A U.S. drug company recently said that it’s in late-stage trials for its coronavirus vaccine and reported that it could be given to Americans as early as the end of the year.1
Great news. But it seems like every few days there’s a new update on a clinical trial for COVID-19. So we took the opportunity to check out the overall status for the development of a vaccine.
Much to our surprise, we learned that more than 150 vaccines are in development across the world. Hopes are high that at least one of these vaccines can be brought to market in record time to help manage the global crisis.2
In the past, it has taken 10 to 15 years to develop a vaccine that’s ready for the market. The vaccine for the mumps, for example, took four years in the 1960s.2
Along with the rapid development, there has been some fear that the process may be moving along too quickly without the proper checks and balances. On September 8, nine drug companies attempted to ease those concerns, releasing a letter saying they would prioritize safety and uphold “the integrity of the scientific process” in their efforts to develop coronavirus vaccines.3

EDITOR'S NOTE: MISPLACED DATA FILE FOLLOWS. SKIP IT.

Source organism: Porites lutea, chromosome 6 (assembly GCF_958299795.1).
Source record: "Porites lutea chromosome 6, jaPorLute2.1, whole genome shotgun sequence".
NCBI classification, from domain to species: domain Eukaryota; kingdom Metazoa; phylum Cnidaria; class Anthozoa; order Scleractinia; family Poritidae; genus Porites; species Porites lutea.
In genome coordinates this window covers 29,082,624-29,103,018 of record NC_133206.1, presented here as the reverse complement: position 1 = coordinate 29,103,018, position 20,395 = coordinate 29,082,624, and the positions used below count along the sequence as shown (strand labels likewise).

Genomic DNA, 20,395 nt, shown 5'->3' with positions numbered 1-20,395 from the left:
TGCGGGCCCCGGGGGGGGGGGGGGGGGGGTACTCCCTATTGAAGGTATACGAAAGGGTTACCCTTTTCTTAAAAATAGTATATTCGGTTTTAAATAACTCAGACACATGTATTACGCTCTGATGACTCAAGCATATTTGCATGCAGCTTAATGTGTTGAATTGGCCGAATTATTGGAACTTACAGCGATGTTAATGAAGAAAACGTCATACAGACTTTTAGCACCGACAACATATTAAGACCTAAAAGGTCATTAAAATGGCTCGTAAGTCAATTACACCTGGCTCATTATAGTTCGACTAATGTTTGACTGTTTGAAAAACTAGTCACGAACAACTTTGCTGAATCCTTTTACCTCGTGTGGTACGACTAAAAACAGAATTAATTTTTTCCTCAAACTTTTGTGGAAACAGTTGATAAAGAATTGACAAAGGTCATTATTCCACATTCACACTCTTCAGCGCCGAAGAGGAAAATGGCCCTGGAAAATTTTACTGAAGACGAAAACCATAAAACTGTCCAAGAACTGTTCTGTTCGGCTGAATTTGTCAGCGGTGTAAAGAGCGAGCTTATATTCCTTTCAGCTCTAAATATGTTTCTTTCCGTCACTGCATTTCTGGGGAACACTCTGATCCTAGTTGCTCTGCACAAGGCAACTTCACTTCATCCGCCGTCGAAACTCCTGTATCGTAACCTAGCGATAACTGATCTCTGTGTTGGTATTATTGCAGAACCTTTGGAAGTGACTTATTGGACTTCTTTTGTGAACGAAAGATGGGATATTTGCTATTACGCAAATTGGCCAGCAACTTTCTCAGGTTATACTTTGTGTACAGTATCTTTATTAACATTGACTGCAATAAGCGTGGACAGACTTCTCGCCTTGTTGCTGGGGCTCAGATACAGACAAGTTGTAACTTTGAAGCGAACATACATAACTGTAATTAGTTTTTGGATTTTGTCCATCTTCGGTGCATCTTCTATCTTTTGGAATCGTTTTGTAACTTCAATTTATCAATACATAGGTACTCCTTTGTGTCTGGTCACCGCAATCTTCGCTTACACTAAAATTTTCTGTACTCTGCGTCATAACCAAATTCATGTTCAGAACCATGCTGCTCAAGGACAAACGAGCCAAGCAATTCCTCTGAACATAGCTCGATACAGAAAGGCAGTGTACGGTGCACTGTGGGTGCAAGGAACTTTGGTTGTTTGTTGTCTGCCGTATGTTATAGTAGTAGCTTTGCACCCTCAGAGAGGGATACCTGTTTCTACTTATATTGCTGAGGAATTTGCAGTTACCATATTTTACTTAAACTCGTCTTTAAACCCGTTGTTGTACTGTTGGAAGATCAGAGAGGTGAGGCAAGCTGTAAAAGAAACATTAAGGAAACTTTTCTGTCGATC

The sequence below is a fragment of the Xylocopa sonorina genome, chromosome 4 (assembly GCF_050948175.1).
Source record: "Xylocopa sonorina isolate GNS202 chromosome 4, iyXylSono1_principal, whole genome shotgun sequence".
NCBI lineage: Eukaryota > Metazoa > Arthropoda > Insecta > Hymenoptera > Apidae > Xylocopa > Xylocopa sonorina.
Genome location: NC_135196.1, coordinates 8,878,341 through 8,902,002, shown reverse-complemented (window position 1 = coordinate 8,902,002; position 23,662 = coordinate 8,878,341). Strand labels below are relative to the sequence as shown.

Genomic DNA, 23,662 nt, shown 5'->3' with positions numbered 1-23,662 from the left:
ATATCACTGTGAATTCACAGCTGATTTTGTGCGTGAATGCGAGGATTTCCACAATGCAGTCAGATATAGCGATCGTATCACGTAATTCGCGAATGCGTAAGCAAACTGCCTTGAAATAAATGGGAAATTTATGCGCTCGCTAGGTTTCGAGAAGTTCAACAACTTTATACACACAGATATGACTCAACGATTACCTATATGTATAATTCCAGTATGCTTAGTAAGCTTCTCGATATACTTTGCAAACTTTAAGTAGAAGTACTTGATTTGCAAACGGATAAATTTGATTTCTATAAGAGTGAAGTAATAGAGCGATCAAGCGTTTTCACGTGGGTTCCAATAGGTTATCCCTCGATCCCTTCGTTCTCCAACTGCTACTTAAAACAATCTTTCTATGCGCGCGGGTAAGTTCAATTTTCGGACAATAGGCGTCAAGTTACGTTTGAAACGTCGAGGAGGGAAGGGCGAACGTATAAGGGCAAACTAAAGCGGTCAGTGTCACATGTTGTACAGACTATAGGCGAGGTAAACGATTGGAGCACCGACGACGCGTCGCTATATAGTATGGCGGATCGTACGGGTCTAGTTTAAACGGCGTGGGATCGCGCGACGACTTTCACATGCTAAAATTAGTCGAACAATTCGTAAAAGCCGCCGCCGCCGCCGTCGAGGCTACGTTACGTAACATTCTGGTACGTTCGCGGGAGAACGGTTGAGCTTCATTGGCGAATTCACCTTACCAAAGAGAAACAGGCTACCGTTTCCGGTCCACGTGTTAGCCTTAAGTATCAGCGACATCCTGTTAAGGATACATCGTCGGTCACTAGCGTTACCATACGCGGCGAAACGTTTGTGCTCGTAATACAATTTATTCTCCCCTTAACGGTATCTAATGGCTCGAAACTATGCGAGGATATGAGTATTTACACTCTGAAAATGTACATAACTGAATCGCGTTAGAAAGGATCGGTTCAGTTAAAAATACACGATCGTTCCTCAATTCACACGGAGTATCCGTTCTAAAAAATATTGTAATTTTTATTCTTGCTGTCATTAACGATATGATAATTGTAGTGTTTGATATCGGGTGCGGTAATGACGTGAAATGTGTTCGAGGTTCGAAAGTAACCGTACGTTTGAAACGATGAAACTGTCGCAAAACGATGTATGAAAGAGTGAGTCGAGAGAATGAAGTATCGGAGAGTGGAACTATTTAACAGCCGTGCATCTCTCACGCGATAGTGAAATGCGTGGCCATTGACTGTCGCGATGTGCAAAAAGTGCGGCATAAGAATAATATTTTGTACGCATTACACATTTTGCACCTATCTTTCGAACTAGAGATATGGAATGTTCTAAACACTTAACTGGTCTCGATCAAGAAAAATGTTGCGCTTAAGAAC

We expect that news about potential vaccines may continue to influence the financial markets. Progress on vaccines also may affect the outlook for specific industries, like travel and leisure. At least one airline company believes that a vaccine may be critical to the ongoing recovery of the aviation industry.4
Much like you, we’re watching the developments and hoping for amazing news that may help bring an end to the coronavirus. If you are concerned about your retirement or the markets, we welcome the chance to speak with you.
1. FoxBusiness.com, September 13, 2020
2. NationalGreographic.com, September 9, 2020
3. USNews.com, September 8, 2020
4. CNBC.com, September 13, 2020
Any companies referenced are for illustrative purposes only. Investing involves risks, and investment decisions should be based on your own goals, time horizon and tolerance for risk. The return and principal value of investments will fluctuate as market conditions change. When sold, investments may be worth more or less than their original cost.